The core idea of business rules is automation, or as we call it today “digital transformation”; therefore we need technology to collect, store, manage and evaluate rules. A step towards standardization has been done by the Object Management Group (OMG) defining the standards Semantics of Business Vocabulary and Rules (SBVR) and Decision Model and Notation (DMN). Nevertheless, there is no one standard technology (implementation), but there are several—mainly commercial solutions—available.

We have integrated the business rules approach with the StrICT Footnote 1 S-BPM implementation (Singer et al. 2014; Singer and Raß 2015). The architecture is depicted in Fig. 11.5. Processes are hosted on an instance of the Workflow Manager (WFM), which is responsible for the hosting, administration and configuration of the subjects based on scopes, such as a Company Scope (1) for the processes of one organization, a Process Scope (2) for each process and a Management Scope (3). Each company has its own Process Store (4) and Subject Store (5); the same for Message Store (6) and Task Store (7). Each company has Task Handler (9) instances to generate new tasks and each process has Message Handler (8) instances to manage message exchange. Task and Message Handler are implemented as workflows. The mechanism of Scopes ensures full encapsulation of one company or organization by the other. Further, it allows permission management on a very fine granular basis for each activity; depending on the rights of a role, activities can be seen or not, executed or not.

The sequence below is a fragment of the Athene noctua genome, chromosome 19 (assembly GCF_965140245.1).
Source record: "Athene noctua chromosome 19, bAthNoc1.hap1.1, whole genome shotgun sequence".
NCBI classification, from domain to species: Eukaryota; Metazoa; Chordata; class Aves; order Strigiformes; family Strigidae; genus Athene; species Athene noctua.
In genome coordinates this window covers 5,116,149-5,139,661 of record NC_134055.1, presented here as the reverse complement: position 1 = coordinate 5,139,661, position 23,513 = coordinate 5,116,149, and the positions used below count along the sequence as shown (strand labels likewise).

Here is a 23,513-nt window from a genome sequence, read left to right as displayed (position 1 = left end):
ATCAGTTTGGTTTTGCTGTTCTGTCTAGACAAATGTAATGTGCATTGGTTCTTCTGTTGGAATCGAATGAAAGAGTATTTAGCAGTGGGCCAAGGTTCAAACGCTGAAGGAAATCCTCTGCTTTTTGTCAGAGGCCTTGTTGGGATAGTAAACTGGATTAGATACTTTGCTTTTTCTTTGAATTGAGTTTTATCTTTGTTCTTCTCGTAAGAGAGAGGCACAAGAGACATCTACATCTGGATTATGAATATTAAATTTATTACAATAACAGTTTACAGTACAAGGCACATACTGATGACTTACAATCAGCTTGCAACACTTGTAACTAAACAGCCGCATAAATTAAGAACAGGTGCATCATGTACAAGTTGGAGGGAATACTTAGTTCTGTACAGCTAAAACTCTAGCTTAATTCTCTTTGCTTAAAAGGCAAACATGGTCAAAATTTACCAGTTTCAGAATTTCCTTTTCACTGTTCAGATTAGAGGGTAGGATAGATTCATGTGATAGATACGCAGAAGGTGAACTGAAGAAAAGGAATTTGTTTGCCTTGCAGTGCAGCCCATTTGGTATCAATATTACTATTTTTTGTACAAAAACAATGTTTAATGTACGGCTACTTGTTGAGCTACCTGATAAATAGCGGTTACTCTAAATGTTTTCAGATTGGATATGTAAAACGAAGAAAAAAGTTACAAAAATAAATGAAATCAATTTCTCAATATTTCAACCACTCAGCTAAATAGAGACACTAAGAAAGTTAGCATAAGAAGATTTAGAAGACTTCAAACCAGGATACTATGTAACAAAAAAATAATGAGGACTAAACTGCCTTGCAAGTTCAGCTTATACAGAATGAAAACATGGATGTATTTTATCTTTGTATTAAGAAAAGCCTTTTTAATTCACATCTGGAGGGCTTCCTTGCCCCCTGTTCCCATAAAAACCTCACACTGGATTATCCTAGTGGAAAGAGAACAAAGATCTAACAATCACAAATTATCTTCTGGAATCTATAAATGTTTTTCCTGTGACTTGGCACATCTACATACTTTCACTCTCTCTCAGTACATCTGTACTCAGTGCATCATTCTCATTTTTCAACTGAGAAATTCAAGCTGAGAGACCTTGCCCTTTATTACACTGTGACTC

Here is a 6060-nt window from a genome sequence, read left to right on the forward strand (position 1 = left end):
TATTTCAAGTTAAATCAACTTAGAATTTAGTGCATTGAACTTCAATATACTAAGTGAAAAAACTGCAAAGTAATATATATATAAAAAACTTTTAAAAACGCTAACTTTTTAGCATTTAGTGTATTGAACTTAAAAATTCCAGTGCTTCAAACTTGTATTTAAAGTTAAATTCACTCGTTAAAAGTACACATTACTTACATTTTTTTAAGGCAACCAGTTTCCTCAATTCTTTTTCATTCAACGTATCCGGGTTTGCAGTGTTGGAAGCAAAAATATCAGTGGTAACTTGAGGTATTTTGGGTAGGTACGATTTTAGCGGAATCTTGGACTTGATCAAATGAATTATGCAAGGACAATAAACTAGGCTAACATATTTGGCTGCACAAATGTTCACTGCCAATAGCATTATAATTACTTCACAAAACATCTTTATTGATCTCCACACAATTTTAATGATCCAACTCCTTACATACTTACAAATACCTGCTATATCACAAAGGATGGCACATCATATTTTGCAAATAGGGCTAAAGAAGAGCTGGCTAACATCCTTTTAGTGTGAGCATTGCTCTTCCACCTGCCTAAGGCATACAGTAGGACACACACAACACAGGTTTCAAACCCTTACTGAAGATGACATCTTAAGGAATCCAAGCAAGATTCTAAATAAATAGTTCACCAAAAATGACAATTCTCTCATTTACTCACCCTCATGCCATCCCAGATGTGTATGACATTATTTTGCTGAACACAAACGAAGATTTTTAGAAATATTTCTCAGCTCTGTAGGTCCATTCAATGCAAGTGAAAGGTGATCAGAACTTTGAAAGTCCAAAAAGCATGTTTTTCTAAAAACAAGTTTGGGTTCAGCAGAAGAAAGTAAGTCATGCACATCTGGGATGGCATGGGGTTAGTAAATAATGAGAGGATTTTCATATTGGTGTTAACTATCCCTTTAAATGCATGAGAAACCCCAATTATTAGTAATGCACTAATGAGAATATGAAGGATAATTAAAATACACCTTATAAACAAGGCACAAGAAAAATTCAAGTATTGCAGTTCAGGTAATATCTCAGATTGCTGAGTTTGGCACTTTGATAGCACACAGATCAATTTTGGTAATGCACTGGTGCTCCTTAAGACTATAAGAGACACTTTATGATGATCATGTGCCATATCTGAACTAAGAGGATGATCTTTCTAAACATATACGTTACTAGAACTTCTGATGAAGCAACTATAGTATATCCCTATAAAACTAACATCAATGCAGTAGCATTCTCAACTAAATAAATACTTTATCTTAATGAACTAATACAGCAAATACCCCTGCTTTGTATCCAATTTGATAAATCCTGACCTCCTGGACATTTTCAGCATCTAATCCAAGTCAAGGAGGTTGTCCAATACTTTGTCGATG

Fig. 11.5
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StrICT architecture. The processes are executed server side and the workflows are coordinated through message exchange (orange). Task requests (light green) and task answers (dark green) are routed to a client via the task service